Street Sheet’s radical guide to supporting houseless people during the cold season (and always)
As yet another atmospheric river heads for San Francisco, unhoused San Franciscans are getting ready for a cold, wet holiday season. Unsheltered people bear the brunt of our changing climate, as tents are not an alternative to safe and permanent housing. Keeping dry is an unending challenge during wet and rainy months.
While there is increased need in unsheltered communities during the winter months,
After two and a half years of organizing and movement building, the #30RightNow campaign has come to an end here in San Francisco.
The movement to implement a 30% of income rent standard for all housing for formerly homeless San Franciscans ended with a victory rally in front of the Department of Public Health (DPH), which, 48 hours before, was slated to be a protest against the same department refusing to implement the standard in the few supportive housing sites they fund.
So this is me catching up to myself, and this process of endless awakening is really the same path towards finding a home.
We all must navigate a society that endlessly attempts to diminish our relationship to soul-spirit-body-heart-mind-God-earth.
I say that it attempts to diminish the relationship, which is very different from stating that it diminishes the soul itself. That never takes place, even though we all believe it does somewhere in our deepest suffering.
The snow is falling, and the world is quiet. I feel like the only person left in the world. Snow absorbs sound, bringing a quiet that only comes with the snow. I stand on my porch, watching the snowflakes flutter in the streetlights and fall to the ground. I start to get cold after a while, and I go back into the darkness of the house. I hear a Christmas song, and I remember that I’d left the TV on in the bedroom.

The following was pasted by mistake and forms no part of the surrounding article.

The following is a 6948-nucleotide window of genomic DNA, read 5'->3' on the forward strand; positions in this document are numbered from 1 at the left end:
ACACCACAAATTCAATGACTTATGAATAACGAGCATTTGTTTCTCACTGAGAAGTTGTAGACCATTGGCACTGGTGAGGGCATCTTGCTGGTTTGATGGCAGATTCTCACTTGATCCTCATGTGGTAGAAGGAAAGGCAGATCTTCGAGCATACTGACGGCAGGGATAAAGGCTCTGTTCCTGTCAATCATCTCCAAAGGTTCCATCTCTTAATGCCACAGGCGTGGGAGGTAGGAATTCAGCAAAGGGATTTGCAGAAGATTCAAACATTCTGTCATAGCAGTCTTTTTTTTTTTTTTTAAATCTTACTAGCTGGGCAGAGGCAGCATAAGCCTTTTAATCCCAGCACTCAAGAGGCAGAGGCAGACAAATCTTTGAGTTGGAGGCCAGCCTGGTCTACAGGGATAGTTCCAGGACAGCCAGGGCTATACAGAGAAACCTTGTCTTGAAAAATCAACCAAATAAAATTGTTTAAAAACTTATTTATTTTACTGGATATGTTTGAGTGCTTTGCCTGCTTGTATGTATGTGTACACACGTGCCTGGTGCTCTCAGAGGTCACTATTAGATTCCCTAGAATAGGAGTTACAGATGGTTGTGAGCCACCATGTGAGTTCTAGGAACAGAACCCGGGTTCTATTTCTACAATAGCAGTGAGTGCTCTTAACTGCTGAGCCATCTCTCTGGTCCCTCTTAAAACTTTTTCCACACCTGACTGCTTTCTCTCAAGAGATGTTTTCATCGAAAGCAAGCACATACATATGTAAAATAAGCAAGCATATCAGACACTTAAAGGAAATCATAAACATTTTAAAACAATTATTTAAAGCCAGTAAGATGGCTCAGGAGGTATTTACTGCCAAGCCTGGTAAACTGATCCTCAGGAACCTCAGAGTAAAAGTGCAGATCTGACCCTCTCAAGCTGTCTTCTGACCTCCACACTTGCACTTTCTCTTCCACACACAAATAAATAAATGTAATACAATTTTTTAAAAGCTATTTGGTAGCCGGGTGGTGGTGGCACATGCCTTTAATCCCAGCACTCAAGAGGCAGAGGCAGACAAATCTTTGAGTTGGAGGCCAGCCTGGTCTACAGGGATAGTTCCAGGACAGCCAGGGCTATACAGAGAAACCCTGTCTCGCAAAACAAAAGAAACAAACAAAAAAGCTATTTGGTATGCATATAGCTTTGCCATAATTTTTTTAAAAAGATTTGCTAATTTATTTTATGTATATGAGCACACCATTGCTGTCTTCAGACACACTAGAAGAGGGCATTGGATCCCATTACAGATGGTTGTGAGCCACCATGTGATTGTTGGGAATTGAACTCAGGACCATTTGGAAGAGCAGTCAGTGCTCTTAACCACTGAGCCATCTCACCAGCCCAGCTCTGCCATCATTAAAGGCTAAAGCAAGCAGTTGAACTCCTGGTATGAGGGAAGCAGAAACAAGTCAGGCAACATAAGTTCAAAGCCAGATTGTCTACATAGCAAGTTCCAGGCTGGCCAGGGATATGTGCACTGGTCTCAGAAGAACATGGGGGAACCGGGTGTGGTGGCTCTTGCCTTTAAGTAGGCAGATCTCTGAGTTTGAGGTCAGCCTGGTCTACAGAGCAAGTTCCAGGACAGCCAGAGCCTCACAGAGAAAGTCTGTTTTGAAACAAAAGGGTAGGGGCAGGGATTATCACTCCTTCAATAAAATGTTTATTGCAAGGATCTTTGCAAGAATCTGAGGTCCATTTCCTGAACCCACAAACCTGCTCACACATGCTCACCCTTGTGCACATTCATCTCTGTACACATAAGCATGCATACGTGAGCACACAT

The most direct way to permanently solve homelessness is to provide homes for people to live in. Every San Franciscan deserves to live in safe and permanent housing, including those who don’t currently have a home.
One of the promises of Proposition C was to find permanent solutions for people experiencing homelessness. This past October, the City purchased three hotels using Prop. C funding for just this purpose. The first was the Mission Inn in the Outer Mission neighborhood.
After fifteen years of planning, strategizing, connecting, and building, Western Regional Advocacy Project (WRAP) is proud to announce a huge step in our work: the official launch of the Legal Defense Clinic (LDC) Project! With the support of the National Homelessness Law Center, WRAP’s local member groups are developing a national network of legal defense clinics that promote access to justice by bringing dedicated legal services to the neighborhoods where unhoused people live. These are the neighborhoods where WRAP’s local member groups have built deep relationships with unhoused community members,